Obama More Popular Abroad Than At Home, Global Image of U.S. Continues to Benefit
As the global economy begins to rebound from the great recession, people around the world remain deeply concerned with the way things are going in their countries. Less than a third of the publics in most nations say they are satisfied with national conditions, as overwhelming numbers say their economies are in bad shape. […]
2010 Pew Global Attitudes Press Conference Video
Sec. Madeleine Albright, Sen. John Danforth and Andrew Kohut discuss the latest findings from the Pew Research Center’s Global Attitudes poll at the National Press Club in Washington, DC.
Little Support for Terrorism Among Muslim Americans
Recent events have raised questions about the threat of homegrown terrorism in the U.S., but survey results show that Muslim Americans overwhelmingly reject extremism.
Declining Support for bin Laden and Suicide Bombing
Many fewer among Muslim publics express confidence in bin Laden or support violence against civilians in defense of Islam
Confidence in Obama Lifts U.S. Image Around the World
The image of the United States has improved markedly in most parts of the world reflecting global confidence in Barack Obama. In many countries, opinions of the U.S. are now about as positive as they were at the beginning of the decade before George W. Bush took office.
Few in Pakistan Support Extremists
But Few Favor Military Confrontation
Global Optimism, Local Fears
Unfavorable Views of Jews and Muslims on the Increase in Europe
Growing numbers of people in several major European countries say they have an unfavorable opinion of Jews, and opinions of Muslims also are more negative than they were several years ago. These findings are from a new Pew Global Attitudes Project report, based on data gathered from 24 countries from regions throughout the world, that examine worldwide religiosity and take a close look at Muslim publics’ attitudes toward terrorism, Osama bin Laden, Hamas, Hezbollah and more.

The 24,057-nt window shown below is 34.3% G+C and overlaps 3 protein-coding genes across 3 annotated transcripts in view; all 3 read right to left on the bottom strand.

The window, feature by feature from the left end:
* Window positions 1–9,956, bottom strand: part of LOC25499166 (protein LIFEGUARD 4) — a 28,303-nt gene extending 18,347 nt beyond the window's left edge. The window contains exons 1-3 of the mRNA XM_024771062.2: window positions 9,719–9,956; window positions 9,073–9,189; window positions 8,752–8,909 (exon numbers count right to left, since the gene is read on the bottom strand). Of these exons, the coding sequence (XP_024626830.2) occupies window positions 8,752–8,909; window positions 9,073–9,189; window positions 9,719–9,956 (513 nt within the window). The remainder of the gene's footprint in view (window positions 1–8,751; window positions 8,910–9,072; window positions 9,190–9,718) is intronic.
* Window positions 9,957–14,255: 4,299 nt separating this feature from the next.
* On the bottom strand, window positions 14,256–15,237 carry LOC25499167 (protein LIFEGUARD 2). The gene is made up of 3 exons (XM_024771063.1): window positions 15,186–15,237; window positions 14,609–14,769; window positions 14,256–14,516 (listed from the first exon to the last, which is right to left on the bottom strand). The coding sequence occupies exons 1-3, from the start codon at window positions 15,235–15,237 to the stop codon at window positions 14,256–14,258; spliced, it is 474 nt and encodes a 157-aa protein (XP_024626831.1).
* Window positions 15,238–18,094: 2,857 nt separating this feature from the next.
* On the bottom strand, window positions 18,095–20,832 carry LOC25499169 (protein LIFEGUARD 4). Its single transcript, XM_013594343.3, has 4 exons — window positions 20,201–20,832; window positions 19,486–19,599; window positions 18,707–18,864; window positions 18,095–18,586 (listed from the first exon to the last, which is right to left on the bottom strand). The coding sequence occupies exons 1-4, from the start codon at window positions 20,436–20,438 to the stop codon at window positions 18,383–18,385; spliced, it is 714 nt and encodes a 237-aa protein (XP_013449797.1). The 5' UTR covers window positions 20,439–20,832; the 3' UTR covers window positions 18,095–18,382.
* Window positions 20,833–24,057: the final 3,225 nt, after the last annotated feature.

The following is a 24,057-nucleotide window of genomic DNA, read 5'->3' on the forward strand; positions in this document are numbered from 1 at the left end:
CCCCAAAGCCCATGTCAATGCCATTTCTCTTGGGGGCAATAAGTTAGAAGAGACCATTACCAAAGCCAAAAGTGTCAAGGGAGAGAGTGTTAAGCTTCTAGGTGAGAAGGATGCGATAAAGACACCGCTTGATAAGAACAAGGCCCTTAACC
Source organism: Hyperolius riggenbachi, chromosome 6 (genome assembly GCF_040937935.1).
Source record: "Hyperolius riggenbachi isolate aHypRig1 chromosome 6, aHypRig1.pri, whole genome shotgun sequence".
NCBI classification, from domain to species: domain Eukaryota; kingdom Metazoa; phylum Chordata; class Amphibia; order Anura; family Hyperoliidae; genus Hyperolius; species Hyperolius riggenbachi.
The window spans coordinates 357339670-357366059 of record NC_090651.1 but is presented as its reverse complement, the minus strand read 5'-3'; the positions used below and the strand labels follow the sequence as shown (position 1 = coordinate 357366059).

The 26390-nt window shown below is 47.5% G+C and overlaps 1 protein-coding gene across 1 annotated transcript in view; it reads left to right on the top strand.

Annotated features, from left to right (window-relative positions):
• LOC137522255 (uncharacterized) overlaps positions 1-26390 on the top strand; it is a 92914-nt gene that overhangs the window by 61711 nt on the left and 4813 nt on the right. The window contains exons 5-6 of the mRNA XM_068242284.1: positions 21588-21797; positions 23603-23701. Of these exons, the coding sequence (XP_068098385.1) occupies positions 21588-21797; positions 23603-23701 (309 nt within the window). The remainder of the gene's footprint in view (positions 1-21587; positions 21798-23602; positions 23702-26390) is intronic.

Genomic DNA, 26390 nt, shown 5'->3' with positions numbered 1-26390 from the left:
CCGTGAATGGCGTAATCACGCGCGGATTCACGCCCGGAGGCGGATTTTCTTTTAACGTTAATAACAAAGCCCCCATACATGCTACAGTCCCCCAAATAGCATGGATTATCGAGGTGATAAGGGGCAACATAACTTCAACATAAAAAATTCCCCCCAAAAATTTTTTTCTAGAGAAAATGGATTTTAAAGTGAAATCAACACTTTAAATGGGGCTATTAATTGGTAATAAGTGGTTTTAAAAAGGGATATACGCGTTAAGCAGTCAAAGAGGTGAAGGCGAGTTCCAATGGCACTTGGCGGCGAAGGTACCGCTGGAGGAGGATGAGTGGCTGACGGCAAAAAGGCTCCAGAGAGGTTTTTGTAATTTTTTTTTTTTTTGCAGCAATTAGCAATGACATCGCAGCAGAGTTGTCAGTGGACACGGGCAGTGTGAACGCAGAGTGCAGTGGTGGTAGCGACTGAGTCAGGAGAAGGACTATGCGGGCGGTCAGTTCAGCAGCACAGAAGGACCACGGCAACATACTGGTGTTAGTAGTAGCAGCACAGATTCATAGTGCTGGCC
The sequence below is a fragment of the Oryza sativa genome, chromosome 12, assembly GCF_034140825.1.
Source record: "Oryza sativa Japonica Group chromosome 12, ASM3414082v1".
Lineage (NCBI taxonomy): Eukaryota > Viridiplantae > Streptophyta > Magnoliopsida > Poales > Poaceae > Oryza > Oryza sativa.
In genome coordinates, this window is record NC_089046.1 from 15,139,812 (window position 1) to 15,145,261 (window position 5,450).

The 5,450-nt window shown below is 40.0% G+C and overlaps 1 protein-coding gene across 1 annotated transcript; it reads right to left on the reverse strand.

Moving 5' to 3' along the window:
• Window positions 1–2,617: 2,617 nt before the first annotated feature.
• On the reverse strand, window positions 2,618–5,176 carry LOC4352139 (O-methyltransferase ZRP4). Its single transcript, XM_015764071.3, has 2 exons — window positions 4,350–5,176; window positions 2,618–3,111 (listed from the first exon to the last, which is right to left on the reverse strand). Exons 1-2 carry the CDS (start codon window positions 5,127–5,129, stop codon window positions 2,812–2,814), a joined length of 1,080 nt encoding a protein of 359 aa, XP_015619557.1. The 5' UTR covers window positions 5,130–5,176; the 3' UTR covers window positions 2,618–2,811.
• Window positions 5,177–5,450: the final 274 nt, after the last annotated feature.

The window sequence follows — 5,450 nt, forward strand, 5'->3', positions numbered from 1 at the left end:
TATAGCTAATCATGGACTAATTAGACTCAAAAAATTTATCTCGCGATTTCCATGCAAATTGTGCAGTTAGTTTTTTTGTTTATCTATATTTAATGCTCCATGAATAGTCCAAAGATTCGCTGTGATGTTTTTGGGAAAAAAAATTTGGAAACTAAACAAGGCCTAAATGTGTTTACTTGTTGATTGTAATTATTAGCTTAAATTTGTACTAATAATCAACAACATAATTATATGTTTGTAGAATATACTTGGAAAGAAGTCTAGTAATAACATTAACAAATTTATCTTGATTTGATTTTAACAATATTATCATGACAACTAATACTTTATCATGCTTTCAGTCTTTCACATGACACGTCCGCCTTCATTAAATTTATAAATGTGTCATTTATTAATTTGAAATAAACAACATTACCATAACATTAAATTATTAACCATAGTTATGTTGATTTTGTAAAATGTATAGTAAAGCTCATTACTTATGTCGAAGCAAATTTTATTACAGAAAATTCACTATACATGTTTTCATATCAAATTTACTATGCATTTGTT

All the World’s a Stage
Views of the U.S. in the Muslim World (from The National Interest)
View from Pakistan
Prior to the Bhutto Assassination, Public Opinion Was Increasingly Opposed to Terrorism
Lebanon’s Precarious Politics
Many of the Country’s Sectarian Differences Do Not Run Along a Straight Muslim-Christian Fault Line
Musharraf’s Support Shrinks, Even As More Pakistanis Reject Terrorism… and the U.S.
And Negative Views of Musharraf Are on the Rise
A Rising Tide Lifts Mood in the Developing World
A 47-nation survey finds that as economic growth has surged in much of Latin America, East Europe and Asia over the past five years, people are expressing greater satisfaction with their personal lives, family incomes and national conditions. The picture is different in most advanced nations, where growth has been less robust and citizen satisfaction has changed little since 2002.
America’s Image in the World: Findings from the Pew Global Attitudes Project
Remarks of Andrew Kohut to the U.S. House Committee on Foreign Affairs; Subcommittee on International Organizations, Human Rights, and Oversight
Bush Visits Indonesia
President travels to a country with volatile views of U.S.
In Great Britain, Muslims Worry About Islamic Extremism
Concerns Pre-Date Airplane Plot
Lebanon’s Muslims: Relatively Secular and Pro-Christian
But Support for Terrorism and Anti-Semitism are Widespread
Islam and the West: Searching for Common Ground
Remarks of Andrew Kohut to the Senate Foreign Relations Committee Hearing
Where Terrorism Finds Support in the Muslim World
That May Depend on How You Define It – and Who Are the Targets
How the United States is Perceived in the Arab and Muslim Worlds
Testimony of Andrew Kohut, U.S. House International Relations Committee, Subcommittee on Oversight and Investigations
A Year After Iraq War
A year after the war in Iraq, discontent with America and its policies has intensified rather than diminished. Opinion of the United States in France and Germany is at least as negative now as at the war’s conclusion, and British views are decidedly more critical. Perceptions of American unilateralism remain widespread in European and Muslim nations, and the war in Iraq has undermined America’s credibility abroad. Doubts about the motives behind the U.S.-led war on terrorism abound, and a growing percentage of Europeans want foreign policy and security arrangements independent from the United States. Across Europe, there is considerable support for the European Union to become as powerful as the United States.